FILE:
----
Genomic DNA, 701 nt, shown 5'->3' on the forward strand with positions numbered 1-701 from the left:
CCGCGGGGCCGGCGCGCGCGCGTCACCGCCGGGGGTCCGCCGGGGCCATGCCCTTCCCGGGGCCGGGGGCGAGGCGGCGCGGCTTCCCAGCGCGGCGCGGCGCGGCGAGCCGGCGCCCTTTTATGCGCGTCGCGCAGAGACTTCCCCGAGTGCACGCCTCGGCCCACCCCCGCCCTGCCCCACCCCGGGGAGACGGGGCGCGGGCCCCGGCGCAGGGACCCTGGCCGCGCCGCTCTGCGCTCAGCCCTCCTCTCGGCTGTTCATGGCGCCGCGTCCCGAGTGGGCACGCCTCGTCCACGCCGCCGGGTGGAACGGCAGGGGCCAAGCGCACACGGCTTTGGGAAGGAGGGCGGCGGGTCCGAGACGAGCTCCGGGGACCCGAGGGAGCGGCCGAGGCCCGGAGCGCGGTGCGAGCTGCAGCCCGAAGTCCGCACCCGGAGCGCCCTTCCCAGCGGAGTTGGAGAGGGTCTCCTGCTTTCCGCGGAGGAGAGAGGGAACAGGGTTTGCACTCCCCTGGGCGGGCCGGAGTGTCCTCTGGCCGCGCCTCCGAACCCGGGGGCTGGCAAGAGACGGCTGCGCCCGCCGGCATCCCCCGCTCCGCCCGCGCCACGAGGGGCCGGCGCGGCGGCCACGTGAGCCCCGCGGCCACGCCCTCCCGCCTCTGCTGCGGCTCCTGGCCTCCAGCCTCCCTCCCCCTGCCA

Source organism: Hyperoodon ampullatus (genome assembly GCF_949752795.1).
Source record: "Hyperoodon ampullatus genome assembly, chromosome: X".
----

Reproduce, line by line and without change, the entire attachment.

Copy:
Genomic DNA, 701 nt, shown 5'->3' on the forward strand with positions numbered 1-701 from the left:
CCGCGGGGCCGGCGCGCGCGCGTCACCGCCGGGGGTCCGCCGGGGCCATGCCCTTCCCGGGGCCGGGGGCGAGGCGGCGCGGCTTCCCAGCGCGGCGCGGCGCGGCGAGCCGGCGCCCTTTTATGCGCGTCGCGCAGAGACTTCCCCGAGTGCACGCCTCGGCCCACCCCCGCCCTGCCCCACCCCGGGGAGACGGGGCGCGGGCCCCGGCGCAGGGACCCTGGCCGCGCCGCTCTGCGCTCAGCCCTCCTCTCGGCTGTTCATGGCGCCGCGTCCCGAGTGGGCACGCCTCGTCCACGCCGCCGGGTGGAACGGCAGGGGCCAAGCGCACACGGCTTTGGGAAGGAGGGCGGCGGGTCCGAGACGAGCTCCGGGGACCCGAGGGAGCGGCCGAGGCCCGGAGCGCGGTGCGAGCTGCAGCCCGAAGTCCGCACCCGGAGCGCCCTTCCCAGCGGAGTTGGAGAGGGTCTCCTGCTTTCCGCGGAGGAGAGAGGGAACAGGGTTTGCACTCCCCTGGGCGGGCCGGAGTGTCCTCTGGCCGCGCCTCCGAACCCGGGGGCTGGCAAGAGACGGCTGCGCCCGCCGGCATCCCCCGCTCCGCCCGCGCCACGAGGGGCCGGCGCGGCGGCCACGTGAGCCCCGCGGCCACGCCCTCCCGCCTCTGCTGCGGCTCCTGGCCTCCAGCCTCCCTCCCCCTGCCA

Source organism: Hyperoodon ampullatus (genome assembly GCF_949752795.1).
Source record: "Hyperoodon ampullatus genome assembly, chromosome: X".